Since stepping off the boat on Friday morning Ted and I have been resting up trying to recover from the row. Both of our bodies have taken time to adjust to being on dry land.
Initially after stepping off the boat we were unable to stand straight, or walk in a straight line. Our brains had spent so long adjusting to the rocking and rolling on the ocean, that we were completely adjusted to living aboard a small rowing boat. However, once that stimulus was removed our brains still tried to compensate – causing a very strange sensation of the ground moving under our feet!
Also as neither of us had stood up straight for two months our hip flexors had contracted making it impossible to actually stand upright – so we have been stooping like very old men for the last few days! Other than these effects in the first few days I was surprised to discover that I had relatively few issues getting off the boat – in that I went out for dinner, had several amazingly normal nights sleep, and started to continue life on land without too much of a problem. However 3 days after landing my body rapidly realised it no longer needed to be on top form and started to shut down… I experienced full body cramps as if my muscles were tearing themselves apart and I was left bed bound for 2 straight days – unable to stay awake for more than a few hours at a time.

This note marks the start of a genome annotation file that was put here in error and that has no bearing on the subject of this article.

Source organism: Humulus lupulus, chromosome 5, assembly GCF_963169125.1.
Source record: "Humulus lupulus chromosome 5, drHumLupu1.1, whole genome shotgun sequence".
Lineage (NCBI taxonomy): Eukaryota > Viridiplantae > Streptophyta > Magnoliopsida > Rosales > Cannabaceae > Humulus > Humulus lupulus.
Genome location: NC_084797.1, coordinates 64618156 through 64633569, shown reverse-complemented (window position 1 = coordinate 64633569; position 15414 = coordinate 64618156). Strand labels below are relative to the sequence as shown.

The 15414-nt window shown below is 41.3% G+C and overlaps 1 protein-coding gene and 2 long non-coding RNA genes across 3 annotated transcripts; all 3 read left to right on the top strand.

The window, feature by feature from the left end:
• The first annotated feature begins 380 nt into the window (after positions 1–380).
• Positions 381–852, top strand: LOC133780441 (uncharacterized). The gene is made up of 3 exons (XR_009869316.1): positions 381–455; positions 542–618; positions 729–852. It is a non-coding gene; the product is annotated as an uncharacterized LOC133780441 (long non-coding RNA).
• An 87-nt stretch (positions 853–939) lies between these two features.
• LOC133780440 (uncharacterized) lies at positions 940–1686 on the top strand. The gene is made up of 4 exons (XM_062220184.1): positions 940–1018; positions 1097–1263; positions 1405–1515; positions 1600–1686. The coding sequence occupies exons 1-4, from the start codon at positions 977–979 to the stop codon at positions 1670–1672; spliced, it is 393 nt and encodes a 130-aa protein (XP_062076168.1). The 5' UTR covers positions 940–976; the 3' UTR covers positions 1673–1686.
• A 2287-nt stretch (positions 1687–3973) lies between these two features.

We both lost weight on the row. I have lost all the weight I gained beforehand returning to my pre-training weight of 78.5kg (12 stone 5lb) from a doughy 86.5kg (13 stone 8lb) in Geraldton prior to departure, despite having no issues wolfing down 5000 kcal/day on the row! Ted had a slightly more tumultuous relationship with food on board and as a result lost a whopping 14kg (2 stone 3lb) leaving him at 74kg (11 stone 9lb) when we stepped onto dry land.
Other than relaxing and winding down, and trying to give our bodies a rest we have been very busy giving interviews to various arms of the press – both here and at home. We have also been catching up with our very supportive families, and clearing, cleaning and re packing the boat ready for its shipping back to the UK. On land there are so many different stimuli driving your senses mad, it is surprisingly difficult to stay focused on one task and we have found juggling daily life certainly not as straightforward as it would have been 2 months ago. Being at Beachcomber and having this chill out time here in Mauritius has been a wonderful stepping stone before we return home to normality next week.
Having spent two months with nobody to speak to other than Ted I have found it somewhat overwhelming being surrounded by so many people. On the boat you are very alone and it’s very easy to forget quite how many people are supporting you and working behind the scenes to keep everything moving, and then you land, and there are so many people, cameras and so much attention. It suddenly dawned on us and became a real reality how many people were behind us and giving us so much support, and this was a very touching experience and really stretched the emotions.
We would like to thank our new sponsors IDCM for their very generous support of MSF and also to our fantastic hosts for our initial recovery, Beachcomber Resorts who have made resting up post row into a truly luxurious experience that could not be more of a contrast to life on board a 7m rowing boat!
Back to the sun-lounger
Jack and Ted